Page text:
The book splits its action between the first hundred days of President Blades term as he deals with meddling cabinet members, attacks on his chief of staff, and the subtle influence of 43 (not W if you’re wondering but close enough).
The crew meanwhile is dealing with a ship that needs constant maintenance, the loss of one crew member before they even reach their target, the unknown threat of whatever thing the aliens are building out there, and a commander who’s pregnant and doesn’t know which of her crew is the father.
Soule’s writing is taught and the artwork superb. I particularly love the characterizations of each of the crew and the scientists on the ground. A little gratuitous with the sex in space, but what ya gonna do? And the humor keeps everything well-balanced. This one is firing on all cylinders.
I devoured this one and can’t wait for more. I think it is already being developed into a TV series for SyFy and it would be a good fit. Kinda The West Wing meets Alien. (5 out of 5)
Pinocchio: Vampire Slayer by Dusty Higgins
Full disclosure here, this sounded way too weird not to at least give it a look. I am decidedly not a fan of things like Hansel and Gretel: Witch Hunters, or Jack the Giant Slayer but I like to keep an open mind about NetGalley stuff, and I’m glad I did.
So… vampires killed Pinocchio’s father Geppetto (after all of Pinocchio’s adventures from the Italian version if the story, don’t think Disney) and now his son is out to kill the vampires who took his life. With stakes made from his nose. Which grows when he tells a lie. Hilarity ensues.
This book succeeds where others like it might have failed by being both faithful to its original subject manner, and humorous in its application of the story, particularly in the lies Pinocchio must tell to make his nose grow. He’ll say something badass like “I’m going to kill you all.” His nose grows. “Well, maybe not, but I might at least wound some of you.” Etc.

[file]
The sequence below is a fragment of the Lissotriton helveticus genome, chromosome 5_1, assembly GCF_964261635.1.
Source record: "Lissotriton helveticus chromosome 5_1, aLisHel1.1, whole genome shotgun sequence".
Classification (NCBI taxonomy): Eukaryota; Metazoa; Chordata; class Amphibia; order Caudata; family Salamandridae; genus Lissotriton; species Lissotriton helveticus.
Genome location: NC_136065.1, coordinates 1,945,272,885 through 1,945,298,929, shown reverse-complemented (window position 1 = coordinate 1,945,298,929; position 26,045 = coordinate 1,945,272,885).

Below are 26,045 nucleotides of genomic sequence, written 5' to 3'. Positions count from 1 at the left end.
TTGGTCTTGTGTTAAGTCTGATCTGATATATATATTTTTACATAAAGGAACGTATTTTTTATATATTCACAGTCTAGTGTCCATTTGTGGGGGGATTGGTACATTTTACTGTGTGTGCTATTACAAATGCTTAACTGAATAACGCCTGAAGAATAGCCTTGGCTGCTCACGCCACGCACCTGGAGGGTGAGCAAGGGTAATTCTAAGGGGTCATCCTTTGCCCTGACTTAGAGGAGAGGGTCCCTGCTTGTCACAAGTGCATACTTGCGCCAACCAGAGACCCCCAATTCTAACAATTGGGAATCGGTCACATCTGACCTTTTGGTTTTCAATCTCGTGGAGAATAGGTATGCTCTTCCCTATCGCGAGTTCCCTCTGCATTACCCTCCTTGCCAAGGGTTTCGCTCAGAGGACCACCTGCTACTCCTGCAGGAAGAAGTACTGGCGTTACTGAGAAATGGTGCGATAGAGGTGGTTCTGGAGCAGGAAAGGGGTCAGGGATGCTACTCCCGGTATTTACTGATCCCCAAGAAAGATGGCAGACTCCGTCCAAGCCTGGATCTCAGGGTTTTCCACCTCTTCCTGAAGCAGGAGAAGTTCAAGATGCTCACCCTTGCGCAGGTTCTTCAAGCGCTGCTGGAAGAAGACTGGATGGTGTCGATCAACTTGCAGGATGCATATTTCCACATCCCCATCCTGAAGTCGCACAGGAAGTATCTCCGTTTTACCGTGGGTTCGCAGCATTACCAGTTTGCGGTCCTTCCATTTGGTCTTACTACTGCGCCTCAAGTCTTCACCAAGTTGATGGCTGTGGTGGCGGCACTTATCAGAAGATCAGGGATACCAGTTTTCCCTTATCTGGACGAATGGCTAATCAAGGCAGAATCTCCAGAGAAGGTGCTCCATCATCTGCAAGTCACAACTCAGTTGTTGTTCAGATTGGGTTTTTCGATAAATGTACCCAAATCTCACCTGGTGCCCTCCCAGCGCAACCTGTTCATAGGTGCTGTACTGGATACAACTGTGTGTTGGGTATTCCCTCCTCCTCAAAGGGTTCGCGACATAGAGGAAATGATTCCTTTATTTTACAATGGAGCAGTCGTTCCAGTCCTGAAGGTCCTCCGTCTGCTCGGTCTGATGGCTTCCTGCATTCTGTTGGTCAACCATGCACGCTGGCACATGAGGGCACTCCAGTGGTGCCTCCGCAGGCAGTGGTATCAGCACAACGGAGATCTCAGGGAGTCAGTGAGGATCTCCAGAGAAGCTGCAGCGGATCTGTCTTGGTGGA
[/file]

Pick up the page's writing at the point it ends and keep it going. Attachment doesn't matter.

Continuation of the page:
The black and white artwork is charming and looked great on my Kindle. I like have comics to read on my eReader device (like manga) as the eInk is easier on the eyes than an LCD. This is actually a pretty long epic tale (and the NetGalley version only has about the first half of it) so I can’t wait to get the rest. (5 out of 5)
The Maxx: Maxximized Vol. 1 by Sam Kieth
This first volume introduces us to The Maxx as well as his social worker Julie and his enemies Mr. Gone and the toothy black creatures known as the Isz. The Maxx combats these foes not only in the real world of New York city but in the fantasy but potentially real world of “The Outback” where The Maxx is a jungle protector, and Julie is his queen.
While this is another comic subject to exaggerations of the male and female form, it makes up for it with a truly unique hero, and foes to match. Exactly how much of this is mental delusion, or reality is unclear. And it’s kind of sweet the way Julie cares for the big guy, even when he thinks he’s taking care of her. The series ran only about 35 issues or so, so another manageable story to get yourself into. (4 out of 5)
What have you been reading lately?